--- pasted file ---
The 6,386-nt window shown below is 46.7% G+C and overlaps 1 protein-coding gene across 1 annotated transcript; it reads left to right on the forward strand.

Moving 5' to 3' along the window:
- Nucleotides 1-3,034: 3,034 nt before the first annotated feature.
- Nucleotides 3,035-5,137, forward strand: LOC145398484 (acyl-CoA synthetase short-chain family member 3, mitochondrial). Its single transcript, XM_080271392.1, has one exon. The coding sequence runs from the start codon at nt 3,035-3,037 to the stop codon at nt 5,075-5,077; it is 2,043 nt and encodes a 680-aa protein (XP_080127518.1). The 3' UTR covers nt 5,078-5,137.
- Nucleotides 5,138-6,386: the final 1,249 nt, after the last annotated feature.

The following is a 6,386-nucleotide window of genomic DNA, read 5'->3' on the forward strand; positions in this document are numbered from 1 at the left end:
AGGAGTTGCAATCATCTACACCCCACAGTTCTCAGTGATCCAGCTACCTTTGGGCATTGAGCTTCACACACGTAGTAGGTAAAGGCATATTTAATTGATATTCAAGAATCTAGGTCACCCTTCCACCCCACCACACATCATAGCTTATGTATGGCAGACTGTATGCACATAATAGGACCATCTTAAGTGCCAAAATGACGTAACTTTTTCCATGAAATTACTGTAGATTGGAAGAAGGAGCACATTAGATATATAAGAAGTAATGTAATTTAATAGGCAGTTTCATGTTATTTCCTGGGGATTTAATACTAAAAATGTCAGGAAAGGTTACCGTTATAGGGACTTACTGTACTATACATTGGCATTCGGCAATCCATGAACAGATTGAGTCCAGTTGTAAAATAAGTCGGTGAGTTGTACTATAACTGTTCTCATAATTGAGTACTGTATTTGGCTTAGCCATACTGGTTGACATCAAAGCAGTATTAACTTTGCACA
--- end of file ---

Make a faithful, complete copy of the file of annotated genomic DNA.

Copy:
The 6,386-nt window shown below is 46.7% G+C and overlaps 1 protein-coding gene across 1 annotated transcript; it reads left to right on the forward strand.

Moving 5' to 3' along the window:
- Nucleotides 1-3,034: 3,034 nt before the first annotated feature.
- Nucleotides 3,035-5,137, forward strand: LOC145398484 (acyl-CoA synthetase short-chain family member 3, mitochondrial). Its single transcript, XM_080271392.1, has one exon. The coding sequence runs from the start codon at nt 3,035-3,037 to the stop codon at nt 5,075-5,077; it is 2,043 nt and encodes a 680-aa protein (XP_080127518.1). The 3' UTR covers nt 5,078-5,137.
- Nucleotides 5,138-6,386: the final 1,249 nt, after the last annotated feature.

The following is a 6,386-nucleotide window of genomic DNA, read 5'->3' on the forward strand; positions in this document are numbered from 1 at the left end:
AGGAGTTGCAATCATCTACACCCCACAGTTCTCAGTGATCCAGCTACCTTTGGGCATTGAGCTTCACACACGTAGTAGGTAAAGGCATATTTAATTGATATTCAAGAATCTAGGTCACCCTTCCACCCCACCACACATCATAGCTTATGTATGGCAGACTGTATGCACATAATAGGACCATCTTAAGTGCCAAAATGACGTAACTTTTTCCATGAAATTACTGTAGATTGGAAGAAGGAGCACATTAGATATATAAGAAGTAATGTAATTTAATAGGCAGTTTCATGTTATTTCCTGGGGATTTAATACTAAAAATGTCAGGAAAGGTTACCGTTATAGGGACTTACTGTACTATACATTGGCATTCGGCAATCCATGAACAGATTGAGTCCAGTTGTAAAATAAGTCGGTGAGTTGTACTATAACTGTTCTCATAATTGAGTACTGTATTTGGCTTAGCCATACTGGTTGACATCAAAGCAGTATTAACTTTGCACA